Code Souls

Sat 25 April 2020 by psu

It occurred to me, while sitting in my house accompanied mostly by my own thoughts (1), that I have been programming computers for money in one way or another for almost forty years. When presented with a fact like this, one is lead to wonder: what kind of brain damage does one have to have to end up in a situation like this? I don't really know all the answers. But I will suggest one simple test here.

If you are wondering to yourself: "will I enjoy programming computers as a job over the long term?" and you want to get a shallow, but probably accurate approximate answer there is one simple thing you can do: run out and buy a copy of Dark Souls and see if you enjoy playing through it solo (2).

Long time readers of this web site will be familiar with the chronicles of my obsession with the Souls-style video games.

To review: Demon's Souls, Dark Souls, Dark Souls 2, Dark Souls 3, Bloodborne and Sekiro are a series of third person action RPG/dungeon crawlers where you take a character through some horrible world which is full of various creatures who are out to kill you. While the games differ somewhat in style and tone and polish they all have a similar structure. Their worlds are usually dead or in the process of dying. So there usually is not a lot of character-driven plot going on. All that happens is what you do. They emphasize combat, though not necessarily fast twitch skills (I assume, since I have none). Some say they are "hard", but I tend to say that they are relatively unforgiving of inevitable lapses in focus or judgement. Finally, to play them you better enjoy the mechanics, because you are always in for a lot of repetition.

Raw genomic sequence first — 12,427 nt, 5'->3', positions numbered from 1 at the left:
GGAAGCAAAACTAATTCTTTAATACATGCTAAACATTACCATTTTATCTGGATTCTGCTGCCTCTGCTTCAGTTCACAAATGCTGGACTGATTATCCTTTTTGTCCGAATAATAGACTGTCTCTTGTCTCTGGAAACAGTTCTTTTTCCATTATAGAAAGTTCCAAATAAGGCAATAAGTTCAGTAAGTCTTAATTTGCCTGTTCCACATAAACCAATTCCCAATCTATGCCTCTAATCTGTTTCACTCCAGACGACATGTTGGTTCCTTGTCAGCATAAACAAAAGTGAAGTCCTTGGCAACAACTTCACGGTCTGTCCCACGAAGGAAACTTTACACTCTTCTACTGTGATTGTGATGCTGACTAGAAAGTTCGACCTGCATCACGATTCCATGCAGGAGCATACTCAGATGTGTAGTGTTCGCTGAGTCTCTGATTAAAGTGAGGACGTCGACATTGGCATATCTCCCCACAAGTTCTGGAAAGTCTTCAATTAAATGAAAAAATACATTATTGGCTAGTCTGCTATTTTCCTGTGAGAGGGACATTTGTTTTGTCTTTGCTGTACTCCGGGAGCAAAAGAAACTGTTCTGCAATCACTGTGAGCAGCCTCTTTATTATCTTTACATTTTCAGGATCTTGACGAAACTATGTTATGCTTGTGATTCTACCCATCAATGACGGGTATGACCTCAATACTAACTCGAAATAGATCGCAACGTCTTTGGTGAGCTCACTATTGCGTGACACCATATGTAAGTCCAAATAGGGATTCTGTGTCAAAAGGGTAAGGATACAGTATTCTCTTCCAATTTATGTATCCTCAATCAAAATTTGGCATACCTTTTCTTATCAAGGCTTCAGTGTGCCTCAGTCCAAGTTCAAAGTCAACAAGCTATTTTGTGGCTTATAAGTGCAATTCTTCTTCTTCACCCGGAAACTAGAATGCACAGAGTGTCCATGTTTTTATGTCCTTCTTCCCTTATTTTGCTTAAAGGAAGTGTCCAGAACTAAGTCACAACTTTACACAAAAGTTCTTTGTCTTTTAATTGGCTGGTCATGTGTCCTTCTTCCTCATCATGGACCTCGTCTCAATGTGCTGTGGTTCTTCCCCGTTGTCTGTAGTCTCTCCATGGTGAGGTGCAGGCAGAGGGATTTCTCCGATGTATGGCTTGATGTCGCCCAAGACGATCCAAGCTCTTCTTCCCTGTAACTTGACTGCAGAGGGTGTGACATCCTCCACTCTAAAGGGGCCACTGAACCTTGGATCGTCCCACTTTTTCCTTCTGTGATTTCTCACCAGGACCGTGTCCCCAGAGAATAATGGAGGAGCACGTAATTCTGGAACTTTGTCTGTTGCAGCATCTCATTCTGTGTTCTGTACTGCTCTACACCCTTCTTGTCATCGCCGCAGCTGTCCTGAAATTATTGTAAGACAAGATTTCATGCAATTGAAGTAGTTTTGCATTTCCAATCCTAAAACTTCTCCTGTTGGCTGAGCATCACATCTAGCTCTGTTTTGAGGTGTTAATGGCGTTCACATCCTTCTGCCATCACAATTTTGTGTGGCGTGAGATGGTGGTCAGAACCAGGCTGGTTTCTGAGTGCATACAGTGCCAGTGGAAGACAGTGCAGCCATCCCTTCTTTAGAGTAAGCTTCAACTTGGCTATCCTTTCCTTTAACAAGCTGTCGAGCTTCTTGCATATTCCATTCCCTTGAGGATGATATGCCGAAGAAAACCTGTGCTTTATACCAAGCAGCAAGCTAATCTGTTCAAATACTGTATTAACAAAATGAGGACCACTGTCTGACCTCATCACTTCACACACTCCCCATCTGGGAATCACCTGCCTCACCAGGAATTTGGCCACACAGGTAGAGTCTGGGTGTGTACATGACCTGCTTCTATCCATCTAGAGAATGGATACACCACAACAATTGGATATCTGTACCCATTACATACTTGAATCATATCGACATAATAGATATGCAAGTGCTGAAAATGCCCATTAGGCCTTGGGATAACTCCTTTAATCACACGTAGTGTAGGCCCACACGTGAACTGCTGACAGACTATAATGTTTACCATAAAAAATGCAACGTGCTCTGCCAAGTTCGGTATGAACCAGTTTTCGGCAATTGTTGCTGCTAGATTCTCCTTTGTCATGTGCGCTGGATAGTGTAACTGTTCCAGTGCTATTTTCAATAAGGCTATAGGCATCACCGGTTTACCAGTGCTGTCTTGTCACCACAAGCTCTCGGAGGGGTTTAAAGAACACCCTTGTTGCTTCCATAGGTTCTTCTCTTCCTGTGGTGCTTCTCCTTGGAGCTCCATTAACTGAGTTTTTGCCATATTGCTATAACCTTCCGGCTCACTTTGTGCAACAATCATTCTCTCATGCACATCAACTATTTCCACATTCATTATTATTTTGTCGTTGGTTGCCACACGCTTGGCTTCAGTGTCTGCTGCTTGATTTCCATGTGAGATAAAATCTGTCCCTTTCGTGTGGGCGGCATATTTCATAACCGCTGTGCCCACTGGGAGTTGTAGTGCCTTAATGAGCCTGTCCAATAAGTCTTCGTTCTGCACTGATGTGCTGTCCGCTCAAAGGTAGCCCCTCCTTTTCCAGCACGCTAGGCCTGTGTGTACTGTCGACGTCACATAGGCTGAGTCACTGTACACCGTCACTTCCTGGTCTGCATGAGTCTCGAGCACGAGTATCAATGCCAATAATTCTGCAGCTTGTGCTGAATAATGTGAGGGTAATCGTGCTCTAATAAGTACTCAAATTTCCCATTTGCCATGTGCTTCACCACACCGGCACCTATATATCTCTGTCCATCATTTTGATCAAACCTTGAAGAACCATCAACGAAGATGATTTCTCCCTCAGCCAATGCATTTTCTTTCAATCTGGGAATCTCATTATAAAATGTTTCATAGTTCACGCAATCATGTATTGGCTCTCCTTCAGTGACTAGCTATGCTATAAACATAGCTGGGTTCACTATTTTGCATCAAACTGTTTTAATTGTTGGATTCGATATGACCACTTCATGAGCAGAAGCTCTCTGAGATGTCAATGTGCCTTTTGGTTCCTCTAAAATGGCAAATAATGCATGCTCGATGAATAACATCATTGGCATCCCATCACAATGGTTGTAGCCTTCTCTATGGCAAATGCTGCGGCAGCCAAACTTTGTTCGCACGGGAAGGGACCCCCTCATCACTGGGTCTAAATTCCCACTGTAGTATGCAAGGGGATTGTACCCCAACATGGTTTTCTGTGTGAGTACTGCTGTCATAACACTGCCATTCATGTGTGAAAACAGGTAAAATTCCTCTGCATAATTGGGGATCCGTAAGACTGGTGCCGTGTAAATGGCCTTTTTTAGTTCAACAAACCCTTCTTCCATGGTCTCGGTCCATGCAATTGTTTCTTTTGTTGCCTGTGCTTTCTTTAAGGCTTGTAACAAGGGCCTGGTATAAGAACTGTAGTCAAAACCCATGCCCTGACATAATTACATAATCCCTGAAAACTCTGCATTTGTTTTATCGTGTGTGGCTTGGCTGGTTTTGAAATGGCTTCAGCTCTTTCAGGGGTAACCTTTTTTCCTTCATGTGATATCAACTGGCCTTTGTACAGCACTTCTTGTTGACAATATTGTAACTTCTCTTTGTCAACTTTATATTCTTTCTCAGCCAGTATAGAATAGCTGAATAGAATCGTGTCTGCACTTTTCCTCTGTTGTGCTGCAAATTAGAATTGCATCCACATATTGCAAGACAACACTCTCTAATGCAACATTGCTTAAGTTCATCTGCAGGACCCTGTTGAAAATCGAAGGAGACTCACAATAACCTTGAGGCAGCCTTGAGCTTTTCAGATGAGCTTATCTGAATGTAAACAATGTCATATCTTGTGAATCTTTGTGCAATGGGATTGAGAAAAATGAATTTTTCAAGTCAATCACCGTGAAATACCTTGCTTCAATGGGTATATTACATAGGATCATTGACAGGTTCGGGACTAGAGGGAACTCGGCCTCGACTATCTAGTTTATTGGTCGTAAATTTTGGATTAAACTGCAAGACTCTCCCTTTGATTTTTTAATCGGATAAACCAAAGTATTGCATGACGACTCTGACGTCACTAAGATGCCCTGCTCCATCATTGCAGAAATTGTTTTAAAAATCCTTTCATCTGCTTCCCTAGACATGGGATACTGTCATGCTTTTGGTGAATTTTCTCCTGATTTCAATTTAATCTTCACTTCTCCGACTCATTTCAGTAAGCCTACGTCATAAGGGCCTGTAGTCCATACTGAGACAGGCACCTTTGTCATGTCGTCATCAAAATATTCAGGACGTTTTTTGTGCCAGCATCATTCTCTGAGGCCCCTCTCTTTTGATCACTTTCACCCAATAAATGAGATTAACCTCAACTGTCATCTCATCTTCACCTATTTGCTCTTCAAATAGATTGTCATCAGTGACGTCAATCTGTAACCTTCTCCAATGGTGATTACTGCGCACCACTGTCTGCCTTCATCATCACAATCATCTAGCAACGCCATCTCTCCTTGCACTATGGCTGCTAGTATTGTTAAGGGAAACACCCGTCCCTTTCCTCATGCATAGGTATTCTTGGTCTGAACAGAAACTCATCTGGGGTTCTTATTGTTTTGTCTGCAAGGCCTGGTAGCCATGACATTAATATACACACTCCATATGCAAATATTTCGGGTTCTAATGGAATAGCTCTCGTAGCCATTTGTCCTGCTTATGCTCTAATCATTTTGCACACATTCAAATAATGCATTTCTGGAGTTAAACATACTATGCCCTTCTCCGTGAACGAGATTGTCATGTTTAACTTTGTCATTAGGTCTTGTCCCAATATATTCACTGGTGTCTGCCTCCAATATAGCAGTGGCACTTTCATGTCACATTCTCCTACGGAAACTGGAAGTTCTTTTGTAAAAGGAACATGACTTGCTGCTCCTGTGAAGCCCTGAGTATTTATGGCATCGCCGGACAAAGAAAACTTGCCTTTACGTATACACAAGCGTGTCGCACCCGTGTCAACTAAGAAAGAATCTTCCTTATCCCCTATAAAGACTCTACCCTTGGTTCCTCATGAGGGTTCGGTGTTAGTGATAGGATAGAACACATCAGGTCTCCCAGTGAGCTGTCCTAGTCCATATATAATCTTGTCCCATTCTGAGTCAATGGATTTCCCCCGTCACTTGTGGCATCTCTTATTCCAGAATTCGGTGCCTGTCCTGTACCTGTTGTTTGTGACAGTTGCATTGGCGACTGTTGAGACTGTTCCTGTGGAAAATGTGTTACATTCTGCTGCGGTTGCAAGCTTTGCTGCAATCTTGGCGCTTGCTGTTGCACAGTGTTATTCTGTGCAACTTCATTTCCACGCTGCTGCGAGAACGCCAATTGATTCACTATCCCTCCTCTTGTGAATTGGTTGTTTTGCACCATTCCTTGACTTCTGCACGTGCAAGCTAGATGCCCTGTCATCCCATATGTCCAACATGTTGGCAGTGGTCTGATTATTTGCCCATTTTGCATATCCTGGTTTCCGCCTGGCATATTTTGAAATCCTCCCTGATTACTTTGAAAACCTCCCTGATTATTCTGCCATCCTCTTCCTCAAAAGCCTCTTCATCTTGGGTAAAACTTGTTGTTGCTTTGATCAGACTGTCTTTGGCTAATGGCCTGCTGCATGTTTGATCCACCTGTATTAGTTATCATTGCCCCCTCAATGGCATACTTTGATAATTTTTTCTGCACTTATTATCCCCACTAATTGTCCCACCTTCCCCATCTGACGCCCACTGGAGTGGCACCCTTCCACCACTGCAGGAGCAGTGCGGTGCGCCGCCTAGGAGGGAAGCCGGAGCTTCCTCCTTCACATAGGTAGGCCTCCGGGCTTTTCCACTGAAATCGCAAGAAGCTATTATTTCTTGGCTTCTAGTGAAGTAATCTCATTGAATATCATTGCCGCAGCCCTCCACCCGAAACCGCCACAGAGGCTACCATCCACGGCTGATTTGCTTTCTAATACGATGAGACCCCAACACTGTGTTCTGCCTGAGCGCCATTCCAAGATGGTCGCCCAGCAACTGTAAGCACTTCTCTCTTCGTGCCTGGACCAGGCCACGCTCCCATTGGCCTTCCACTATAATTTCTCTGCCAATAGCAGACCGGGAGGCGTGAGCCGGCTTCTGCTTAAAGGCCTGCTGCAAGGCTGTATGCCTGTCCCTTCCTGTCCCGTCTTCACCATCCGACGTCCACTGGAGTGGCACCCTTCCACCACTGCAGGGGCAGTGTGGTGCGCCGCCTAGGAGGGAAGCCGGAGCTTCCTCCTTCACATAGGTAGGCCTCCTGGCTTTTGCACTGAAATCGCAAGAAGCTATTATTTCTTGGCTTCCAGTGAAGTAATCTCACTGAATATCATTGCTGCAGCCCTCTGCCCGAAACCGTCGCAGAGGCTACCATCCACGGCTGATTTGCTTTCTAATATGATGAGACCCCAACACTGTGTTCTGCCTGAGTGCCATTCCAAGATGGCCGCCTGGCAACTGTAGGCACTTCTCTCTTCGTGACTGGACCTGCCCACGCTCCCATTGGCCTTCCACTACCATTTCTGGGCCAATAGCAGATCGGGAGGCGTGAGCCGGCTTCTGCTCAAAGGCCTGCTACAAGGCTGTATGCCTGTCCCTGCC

It is the combination of failure and repetition that makes Souls like programming of all kinds. Here is what I mean.

When you write computer programs you will tend to go through a series of steps:

  1. Some group of people have an idea for something they want to do automatically.
  2. They get together and talk about it and figure out that it could be a good computer program.
  3. They then talk to a programmer to translate their desires into some list of things that a programmer can encode as code.
  4. Programmers writes code
  5. Now they try the code out, and it's completely wrong.
  6. More talking.
  7. Programmers writes code
  8. More failure.
  9. More talking.
  10. ...
  11. Eventually the program becomes some approximation of what everyone thought they wanted in the first place.
  12. Send the code out to users.
  13. Users complain that the program is completely wrong.
  14. ...
  15. GOTO 1

If you program computers for a long time the one thing you learn is that no matter what you do the time you spend fixing things will greatly dominate the time you spend doing almost anything else related to any product. Decades of experience and study have produced innumerable schemes (OO design!, Test Driven Development!, Xtreme Programming!, Agile!, Strong type systems!), methodologies (OO design!, Test Driven Development!, Xtreme Programming!, Agile!, Strong type systems!), and process cults (OO design!, Test Driven Development!, Xtreme Programming!, Agile!, Strong type systems!) all of which have ultimately failed to make a significant dent in this fact.

If you write programs you will fail fail fail and fail some more. Then eventually it will work well enough to use. Then you will try to add things and go back to the failure cycle all over again.